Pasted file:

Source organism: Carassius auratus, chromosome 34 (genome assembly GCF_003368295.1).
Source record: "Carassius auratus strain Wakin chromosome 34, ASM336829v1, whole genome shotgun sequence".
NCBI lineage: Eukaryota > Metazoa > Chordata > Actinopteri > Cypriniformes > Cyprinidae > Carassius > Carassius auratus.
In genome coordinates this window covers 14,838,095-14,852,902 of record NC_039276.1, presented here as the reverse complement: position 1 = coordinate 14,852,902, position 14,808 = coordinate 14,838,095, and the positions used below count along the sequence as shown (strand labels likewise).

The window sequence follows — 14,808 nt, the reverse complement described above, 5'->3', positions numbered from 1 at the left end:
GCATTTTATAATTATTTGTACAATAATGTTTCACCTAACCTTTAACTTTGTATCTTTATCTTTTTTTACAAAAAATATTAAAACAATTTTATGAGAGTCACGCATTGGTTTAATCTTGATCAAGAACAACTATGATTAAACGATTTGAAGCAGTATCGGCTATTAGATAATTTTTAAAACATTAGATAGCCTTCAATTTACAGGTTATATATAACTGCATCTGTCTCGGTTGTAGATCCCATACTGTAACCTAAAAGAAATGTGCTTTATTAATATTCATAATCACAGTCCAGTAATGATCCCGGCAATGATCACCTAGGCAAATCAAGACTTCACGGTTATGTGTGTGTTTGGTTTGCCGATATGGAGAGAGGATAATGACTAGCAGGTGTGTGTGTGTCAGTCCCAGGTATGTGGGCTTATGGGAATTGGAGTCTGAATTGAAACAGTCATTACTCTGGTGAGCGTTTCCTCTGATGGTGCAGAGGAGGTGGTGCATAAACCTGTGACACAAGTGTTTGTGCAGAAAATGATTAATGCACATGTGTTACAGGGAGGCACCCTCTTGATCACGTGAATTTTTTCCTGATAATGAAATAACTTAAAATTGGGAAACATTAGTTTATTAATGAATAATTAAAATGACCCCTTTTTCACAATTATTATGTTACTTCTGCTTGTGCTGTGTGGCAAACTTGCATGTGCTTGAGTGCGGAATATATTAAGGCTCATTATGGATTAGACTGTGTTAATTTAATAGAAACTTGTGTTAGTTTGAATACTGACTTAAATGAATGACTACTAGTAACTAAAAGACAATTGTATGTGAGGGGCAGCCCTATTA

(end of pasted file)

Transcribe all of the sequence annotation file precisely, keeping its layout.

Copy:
Source organism: Carassius auratus, chromosome 34 (genome assembly GCF_003368295.1).
Source record: "Carassius auratus strain Wakin chromosome 34, ASM336829v1, whole genome shotgun sequence".
NCBI lineage: Eukaryota > Metazoa > Chordata > Actinopteri > Cypriniformes > Cyprinidae > Carassius > Carassius auratus.
In genome coordinates this window covers 14,838,095-14,852,902 of record NC_039276.1, presented here as the reverse complement: position 1 = coordinate 14,852,902, position 14,808 = coordinate 14,838,095, and the positions used below count along the sequence as shown (strand labels likewise).

The window sequence follows — 14,808 nt, the reverse complement described above, 5'->3', positions numbered from 1 at the left end:
GCATTTTATAATTATTTGTACAATAATGTTTCACCTAACCTTTAACTTTGTATCTTTATCTTTTTTTACAAAAAATATTAAAACAATTTTATGAGAGTCACGCATTGGTTTAATCTTGATCAAGAACAACTATGATTAAACGATTTGAAGCAGTATCGGCTATTAGATAATTTTTAAAACATTAGATAGCCTTCAATTTACAGGTTATATATAACTGCATCTGTCTCGGTTGTAGATCCCATACTGTAACCTAAAAGAAATGTGCTTTATTAATATTCATAATCACAGTCCAGTAATGATCCCGGCAATGATCACCTAGGCAAATCAAGACTTCACGGTTATGTGTGTGTTTGGTTTGCCGATATGGAGAGAGGATAATGACTAGCAGGTGTGTGTGTGTCAGTCCCAGGTATGTGGGCTTATGGGAATTGGAGTCTGAATTGAAACAGTCATTACTCTGGTGAGCGTTTCCTCTGATGGTGCAGAGGAGGTGGTGCATAAACCTGTGACACAAGTGTTTGTGCAGAAAATGATTAATGCACATGTGTTACAGGGAGGCACCCTCTTGATCACGTGAATTTTTTCCTGATAATGAAATAACTTAAAATTGGGAAACATTAGTTTATTAATGAATAATTAAAATGACCCCTTTTTCACAATTATTATGTTACTTCTGCTTGTGCTGTGTGGCAAACTTGCATGTGCTTGAGTGCGGAATATATTAAGGCTCATTATGGATTAGACTGTGTTAATTTAATAGAAACTTGTGTTAGTTTGAATACTGACTTAAATGAATGACTACTAGTAACTAAAAGACAATTGTATGTGAGGGGCAGCCCTATTA